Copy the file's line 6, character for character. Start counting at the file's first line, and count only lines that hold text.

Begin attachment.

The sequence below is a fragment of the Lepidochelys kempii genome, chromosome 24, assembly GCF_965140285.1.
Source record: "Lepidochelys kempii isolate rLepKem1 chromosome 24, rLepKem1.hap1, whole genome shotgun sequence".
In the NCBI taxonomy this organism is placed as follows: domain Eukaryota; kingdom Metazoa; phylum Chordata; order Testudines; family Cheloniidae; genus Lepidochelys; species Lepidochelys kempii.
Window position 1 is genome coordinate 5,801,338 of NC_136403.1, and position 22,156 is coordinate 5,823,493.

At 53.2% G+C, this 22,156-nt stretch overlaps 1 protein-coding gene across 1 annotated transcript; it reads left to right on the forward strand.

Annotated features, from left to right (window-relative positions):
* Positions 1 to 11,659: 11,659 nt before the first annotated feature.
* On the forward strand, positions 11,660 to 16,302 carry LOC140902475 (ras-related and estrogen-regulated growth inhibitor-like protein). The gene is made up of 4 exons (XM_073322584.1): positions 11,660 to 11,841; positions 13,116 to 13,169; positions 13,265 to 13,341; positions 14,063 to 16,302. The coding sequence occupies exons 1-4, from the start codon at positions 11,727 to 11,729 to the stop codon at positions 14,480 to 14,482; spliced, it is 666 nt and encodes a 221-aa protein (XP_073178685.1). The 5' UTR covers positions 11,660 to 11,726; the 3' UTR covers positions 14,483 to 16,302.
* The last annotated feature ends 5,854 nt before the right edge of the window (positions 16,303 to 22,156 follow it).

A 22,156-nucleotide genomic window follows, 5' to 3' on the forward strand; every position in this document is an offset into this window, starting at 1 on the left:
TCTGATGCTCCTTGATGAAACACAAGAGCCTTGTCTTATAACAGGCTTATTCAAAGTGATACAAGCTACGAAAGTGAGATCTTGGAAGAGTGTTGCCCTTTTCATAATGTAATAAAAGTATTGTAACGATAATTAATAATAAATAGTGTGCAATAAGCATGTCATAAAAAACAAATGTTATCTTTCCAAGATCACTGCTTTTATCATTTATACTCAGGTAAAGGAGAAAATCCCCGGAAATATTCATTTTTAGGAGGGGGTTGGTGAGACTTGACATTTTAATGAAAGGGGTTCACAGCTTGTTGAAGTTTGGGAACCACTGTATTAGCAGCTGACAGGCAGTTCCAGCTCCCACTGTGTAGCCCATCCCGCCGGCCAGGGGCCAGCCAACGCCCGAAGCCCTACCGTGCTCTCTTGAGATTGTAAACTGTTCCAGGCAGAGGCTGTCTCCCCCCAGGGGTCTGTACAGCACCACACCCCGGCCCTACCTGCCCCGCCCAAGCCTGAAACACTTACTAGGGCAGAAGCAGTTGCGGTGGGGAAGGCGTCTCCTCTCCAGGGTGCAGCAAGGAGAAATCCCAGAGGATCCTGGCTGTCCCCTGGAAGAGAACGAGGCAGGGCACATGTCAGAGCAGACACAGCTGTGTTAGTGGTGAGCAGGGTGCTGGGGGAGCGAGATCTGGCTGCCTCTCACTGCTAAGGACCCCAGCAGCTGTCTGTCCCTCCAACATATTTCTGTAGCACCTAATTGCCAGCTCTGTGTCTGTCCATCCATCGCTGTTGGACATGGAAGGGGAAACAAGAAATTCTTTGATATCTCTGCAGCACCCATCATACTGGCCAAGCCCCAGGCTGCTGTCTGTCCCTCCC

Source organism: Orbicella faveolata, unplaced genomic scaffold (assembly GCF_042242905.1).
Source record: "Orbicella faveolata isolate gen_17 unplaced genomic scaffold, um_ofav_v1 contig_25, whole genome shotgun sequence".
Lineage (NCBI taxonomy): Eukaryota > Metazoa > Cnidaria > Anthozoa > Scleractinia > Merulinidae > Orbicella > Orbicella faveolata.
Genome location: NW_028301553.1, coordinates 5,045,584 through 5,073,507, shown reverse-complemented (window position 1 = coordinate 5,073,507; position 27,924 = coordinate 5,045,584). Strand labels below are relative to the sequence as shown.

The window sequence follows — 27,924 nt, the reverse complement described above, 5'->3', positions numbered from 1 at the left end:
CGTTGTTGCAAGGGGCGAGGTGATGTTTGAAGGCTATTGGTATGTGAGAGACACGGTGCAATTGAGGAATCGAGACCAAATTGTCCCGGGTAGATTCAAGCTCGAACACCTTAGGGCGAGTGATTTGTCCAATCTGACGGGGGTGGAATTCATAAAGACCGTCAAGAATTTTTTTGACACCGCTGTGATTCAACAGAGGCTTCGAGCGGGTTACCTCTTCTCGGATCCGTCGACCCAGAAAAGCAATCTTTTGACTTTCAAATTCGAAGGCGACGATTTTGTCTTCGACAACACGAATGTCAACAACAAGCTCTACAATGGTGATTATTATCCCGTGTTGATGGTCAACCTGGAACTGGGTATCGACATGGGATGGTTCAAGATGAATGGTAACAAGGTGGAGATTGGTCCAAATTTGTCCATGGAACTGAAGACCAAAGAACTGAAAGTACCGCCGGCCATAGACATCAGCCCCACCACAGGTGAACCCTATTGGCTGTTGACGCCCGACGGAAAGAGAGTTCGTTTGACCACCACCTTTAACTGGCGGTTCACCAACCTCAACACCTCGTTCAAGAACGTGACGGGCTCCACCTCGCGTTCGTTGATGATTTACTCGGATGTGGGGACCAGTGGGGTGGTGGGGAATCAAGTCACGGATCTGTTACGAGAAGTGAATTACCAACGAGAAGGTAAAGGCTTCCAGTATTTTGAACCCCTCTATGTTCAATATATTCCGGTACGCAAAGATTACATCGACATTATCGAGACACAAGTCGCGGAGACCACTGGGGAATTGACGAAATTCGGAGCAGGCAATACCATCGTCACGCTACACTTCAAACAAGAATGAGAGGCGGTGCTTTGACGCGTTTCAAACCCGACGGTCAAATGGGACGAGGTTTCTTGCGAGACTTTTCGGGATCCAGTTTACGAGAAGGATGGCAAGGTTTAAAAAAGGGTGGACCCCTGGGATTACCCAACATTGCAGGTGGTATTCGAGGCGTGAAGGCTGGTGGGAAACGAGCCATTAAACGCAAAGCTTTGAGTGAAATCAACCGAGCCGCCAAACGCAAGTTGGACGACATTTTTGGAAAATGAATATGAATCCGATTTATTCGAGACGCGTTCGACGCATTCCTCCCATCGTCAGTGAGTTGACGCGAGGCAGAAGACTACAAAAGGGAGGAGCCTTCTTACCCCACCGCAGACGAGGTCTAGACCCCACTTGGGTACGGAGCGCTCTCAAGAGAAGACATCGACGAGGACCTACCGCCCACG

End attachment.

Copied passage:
Annotated features, from left to right (window-relative positions):